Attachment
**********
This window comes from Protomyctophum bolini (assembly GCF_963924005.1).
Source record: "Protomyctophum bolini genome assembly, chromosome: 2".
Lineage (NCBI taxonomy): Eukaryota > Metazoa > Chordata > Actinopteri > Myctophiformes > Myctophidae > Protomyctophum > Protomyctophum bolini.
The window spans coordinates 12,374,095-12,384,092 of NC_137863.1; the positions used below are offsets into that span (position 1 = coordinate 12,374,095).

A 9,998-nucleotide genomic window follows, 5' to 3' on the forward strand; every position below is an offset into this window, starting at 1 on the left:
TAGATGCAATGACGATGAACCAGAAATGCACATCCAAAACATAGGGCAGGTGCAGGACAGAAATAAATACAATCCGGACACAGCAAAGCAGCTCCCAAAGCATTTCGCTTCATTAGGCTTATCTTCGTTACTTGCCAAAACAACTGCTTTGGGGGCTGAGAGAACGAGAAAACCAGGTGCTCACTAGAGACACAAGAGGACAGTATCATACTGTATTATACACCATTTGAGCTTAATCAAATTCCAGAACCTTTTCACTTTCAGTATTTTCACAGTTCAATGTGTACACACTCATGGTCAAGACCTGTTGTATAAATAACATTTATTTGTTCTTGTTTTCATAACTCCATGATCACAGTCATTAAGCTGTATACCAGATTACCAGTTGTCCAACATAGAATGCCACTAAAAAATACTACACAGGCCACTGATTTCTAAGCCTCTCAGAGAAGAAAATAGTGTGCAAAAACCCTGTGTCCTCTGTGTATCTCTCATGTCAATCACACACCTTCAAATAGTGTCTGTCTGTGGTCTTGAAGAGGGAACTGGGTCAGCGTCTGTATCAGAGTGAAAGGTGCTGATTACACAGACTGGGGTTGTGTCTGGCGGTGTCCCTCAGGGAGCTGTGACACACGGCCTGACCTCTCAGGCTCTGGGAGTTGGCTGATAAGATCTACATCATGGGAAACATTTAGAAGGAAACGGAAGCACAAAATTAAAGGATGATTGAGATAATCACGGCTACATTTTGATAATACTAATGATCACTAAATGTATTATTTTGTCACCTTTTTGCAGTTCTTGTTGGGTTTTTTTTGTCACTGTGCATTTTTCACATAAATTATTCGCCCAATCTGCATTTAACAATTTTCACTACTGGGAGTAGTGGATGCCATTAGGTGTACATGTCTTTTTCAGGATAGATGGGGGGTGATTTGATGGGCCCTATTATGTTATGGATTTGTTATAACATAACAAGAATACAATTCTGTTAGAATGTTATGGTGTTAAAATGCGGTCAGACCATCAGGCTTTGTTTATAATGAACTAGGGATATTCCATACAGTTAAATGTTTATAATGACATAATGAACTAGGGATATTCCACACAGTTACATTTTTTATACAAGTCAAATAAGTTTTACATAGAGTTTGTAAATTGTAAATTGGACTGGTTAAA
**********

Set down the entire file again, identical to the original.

This window comes from Protomyctophum bolini (assembly GCF_963924005.1).
Source record: "Protomyctophum bolini genome assembly, chromosome: 2".
Lineage (NCBI taxonomy): Eukaryota > Metazoa > Chordata > Actinopteri > Myctophiformes > Myctophidae > Protomyctophum > Protomyctophum bolini.
The window spans coordinates 12,374,095-12,384,092 of NC_137863.1; the positions used below are offsets into that span (position 1 = coordinate 12,374,095).

A 9,998-nucleotide genomic window follows, 5' to 3' on the forward strand; every position below is an offset into this window, starting at 1 on the left:
TAGATGCAATGACGATGAACCAGAAATGCACATCCAAAACATAGGGCAGGTGCAGGACAGAAATAAATACAATCCGGACACAGCAAAGCAGCTCCCAAAGCATTTCGCTTCATTAGGCTTATCTTCGTTACTTGCCAAAACAACTGCTTTGGGGGCTGAGAGAACGAGAAAACCAGGTGCTCACTAGAGACACAAGAGGACAGTATCATACTGTATTATACACCATTTGAGCTTAATCAAATTCCAGAACCTTTTCACTTTCAGTATTTTCACAGTTCAATGTGTACACACTCATGGTCAAGACCTGTTGTATAAATAACATTTATTTGTTCTTGTTTTCATAACTCCATGATCACAGTCATTAAGCTGTATACCAGATTACCAGTTGTCCAACATAGAATGCCACTAAAAAATACTACACAGGCCACTGATTTCTAAGCCTCTCAGAGAAGAAAATAGTGTGCAAAAACCCTGTGTCCTCTGTGTATCTCTCATGTCAATCACACACCTTCAAATAGTGTCTGTCTGTGGTCTTGAAGAGGGAACTGGGTCAGCGTCTGTATCAGAGTGAAAGGTGCTGATTACACAGACTGGGGTTGTGTCTGGCGGTGTCCCTCAGGGAGCTGTGACACACGGCCTGACCTCTCAGGCTCTGGGAGTTGGCTGATAAGATCTACATCATGGGAAACATTTAGAAGGAAACGGAAGCACAAAATTAAAGGATGATTGAGATAATCACGGCTACATTTTGATAATACTAATGATCACTAAATGTATTATTTTGTCACCTTTTTGCAGTTCTTGTTGGGTTTTTTTTGTCACTGTGCATTTTTCACATAAATTATTCGCCCAATCTGCATTTAACAATTTTCACTACTGGGAGTAGTGGATGCCATTAGGTGTACATGTCTTTTTCAGGATAGATGGGGGGTGATTTGATGGGCCCTATTATGTTATGGATTTGTTATAACATAACAAGAATACAATTCTGTTAGAATGTTATGGTGTTAAAATGCGGTCAGACCATCAGGCTTTGTTTATAATGAACTAGGGATATTCCATACAGTTAAATGTTTATAATGACATAATGAACTAGGGATATTCCACACAGTTACATTTTTTATACAAGTCAAATAAGTTTTACATAGAGTTTGTAAATTGTAAATTGGACTGGTTAAA